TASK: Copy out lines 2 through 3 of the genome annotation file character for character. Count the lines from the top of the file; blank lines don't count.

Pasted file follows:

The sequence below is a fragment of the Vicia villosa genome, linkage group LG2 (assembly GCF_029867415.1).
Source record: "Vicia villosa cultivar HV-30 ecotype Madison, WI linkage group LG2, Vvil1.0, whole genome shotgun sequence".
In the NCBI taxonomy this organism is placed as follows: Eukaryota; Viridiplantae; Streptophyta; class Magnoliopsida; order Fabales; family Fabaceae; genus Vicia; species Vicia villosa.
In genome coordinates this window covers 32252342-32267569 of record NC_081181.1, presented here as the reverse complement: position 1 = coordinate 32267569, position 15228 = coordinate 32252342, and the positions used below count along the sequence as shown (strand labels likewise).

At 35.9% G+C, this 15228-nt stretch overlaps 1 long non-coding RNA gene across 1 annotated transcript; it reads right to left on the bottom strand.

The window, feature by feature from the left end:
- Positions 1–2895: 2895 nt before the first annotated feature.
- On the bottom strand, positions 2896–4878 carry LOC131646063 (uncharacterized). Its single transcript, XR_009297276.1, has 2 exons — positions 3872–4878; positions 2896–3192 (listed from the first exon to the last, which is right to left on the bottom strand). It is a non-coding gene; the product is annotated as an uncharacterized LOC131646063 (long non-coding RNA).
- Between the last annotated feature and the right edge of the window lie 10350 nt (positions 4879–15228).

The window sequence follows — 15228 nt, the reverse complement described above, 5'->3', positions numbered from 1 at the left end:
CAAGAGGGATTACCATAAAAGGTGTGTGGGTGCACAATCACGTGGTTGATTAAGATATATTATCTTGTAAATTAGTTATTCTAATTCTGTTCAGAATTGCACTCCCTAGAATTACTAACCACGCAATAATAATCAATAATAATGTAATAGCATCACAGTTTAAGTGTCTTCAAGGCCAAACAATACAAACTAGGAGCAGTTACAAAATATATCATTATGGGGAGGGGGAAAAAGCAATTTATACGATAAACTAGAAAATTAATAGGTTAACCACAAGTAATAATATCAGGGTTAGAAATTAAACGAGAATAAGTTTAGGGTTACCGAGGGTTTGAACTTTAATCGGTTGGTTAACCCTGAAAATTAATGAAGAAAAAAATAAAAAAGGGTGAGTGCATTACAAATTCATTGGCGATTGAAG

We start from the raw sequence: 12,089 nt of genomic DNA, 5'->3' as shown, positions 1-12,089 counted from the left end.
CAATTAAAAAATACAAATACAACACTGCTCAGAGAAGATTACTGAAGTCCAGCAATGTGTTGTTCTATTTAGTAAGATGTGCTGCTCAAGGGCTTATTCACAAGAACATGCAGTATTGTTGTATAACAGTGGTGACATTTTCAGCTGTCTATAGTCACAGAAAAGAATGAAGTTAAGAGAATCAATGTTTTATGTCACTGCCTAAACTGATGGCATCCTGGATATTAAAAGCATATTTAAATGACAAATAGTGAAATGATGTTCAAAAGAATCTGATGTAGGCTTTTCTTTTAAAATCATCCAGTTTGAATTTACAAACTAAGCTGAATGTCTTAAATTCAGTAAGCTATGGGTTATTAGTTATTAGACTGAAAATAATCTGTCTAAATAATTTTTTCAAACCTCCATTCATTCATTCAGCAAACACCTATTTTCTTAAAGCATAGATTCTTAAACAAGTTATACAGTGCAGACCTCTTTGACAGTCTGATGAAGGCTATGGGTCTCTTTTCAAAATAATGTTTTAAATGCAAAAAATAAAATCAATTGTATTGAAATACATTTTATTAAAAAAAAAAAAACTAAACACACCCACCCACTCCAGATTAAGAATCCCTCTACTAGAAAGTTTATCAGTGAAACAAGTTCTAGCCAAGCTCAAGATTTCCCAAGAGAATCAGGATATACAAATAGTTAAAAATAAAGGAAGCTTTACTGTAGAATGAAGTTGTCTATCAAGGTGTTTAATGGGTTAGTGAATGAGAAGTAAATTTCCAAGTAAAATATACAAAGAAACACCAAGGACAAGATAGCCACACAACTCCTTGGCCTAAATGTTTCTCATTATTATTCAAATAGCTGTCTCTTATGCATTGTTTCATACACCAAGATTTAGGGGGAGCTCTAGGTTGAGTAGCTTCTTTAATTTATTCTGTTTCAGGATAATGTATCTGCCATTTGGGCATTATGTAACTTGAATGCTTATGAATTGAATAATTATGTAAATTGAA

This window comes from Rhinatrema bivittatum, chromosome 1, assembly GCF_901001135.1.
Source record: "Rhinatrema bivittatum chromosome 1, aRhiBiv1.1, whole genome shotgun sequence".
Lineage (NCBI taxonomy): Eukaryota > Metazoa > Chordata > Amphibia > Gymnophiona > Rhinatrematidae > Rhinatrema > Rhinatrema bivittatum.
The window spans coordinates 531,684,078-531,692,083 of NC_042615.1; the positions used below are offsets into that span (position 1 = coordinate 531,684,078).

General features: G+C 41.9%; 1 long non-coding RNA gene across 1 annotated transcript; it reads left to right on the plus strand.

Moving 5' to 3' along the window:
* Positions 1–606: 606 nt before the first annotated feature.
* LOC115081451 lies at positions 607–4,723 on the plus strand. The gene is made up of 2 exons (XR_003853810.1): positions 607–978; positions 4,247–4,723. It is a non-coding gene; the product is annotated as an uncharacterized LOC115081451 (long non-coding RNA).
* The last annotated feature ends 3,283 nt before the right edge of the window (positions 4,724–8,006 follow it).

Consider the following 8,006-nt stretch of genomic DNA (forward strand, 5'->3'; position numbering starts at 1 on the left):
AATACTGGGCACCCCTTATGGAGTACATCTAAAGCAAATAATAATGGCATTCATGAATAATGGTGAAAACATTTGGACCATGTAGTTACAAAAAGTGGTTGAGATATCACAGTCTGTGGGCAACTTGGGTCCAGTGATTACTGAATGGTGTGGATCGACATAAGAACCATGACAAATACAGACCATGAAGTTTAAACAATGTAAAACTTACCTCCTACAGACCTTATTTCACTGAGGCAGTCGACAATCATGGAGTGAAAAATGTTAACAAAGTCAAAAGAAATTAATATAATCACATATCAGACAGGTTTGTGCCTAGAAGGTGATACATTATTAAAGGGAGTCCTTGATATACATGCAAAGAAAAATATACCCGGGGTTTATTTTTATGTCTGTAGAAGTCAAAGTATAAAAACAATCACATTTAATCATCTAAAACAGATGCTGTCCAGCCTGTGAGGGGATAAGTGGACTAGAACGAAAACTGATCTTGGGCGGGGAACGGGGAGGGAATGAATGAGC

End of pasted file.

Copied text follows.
Source record: "Vicia villosa cultivar HV-30 ecotype Madison, WI linkage group LG2, Vvil1.0, whole genome shotgun sequence".
In the NCBI taxonomy this organism is placed as follows: Eukaryota; Viridiplantae; Streptophyta; class Magnoliopsida; order Fabales; family Fabaceae; genus Vicia; species Vicia villosa.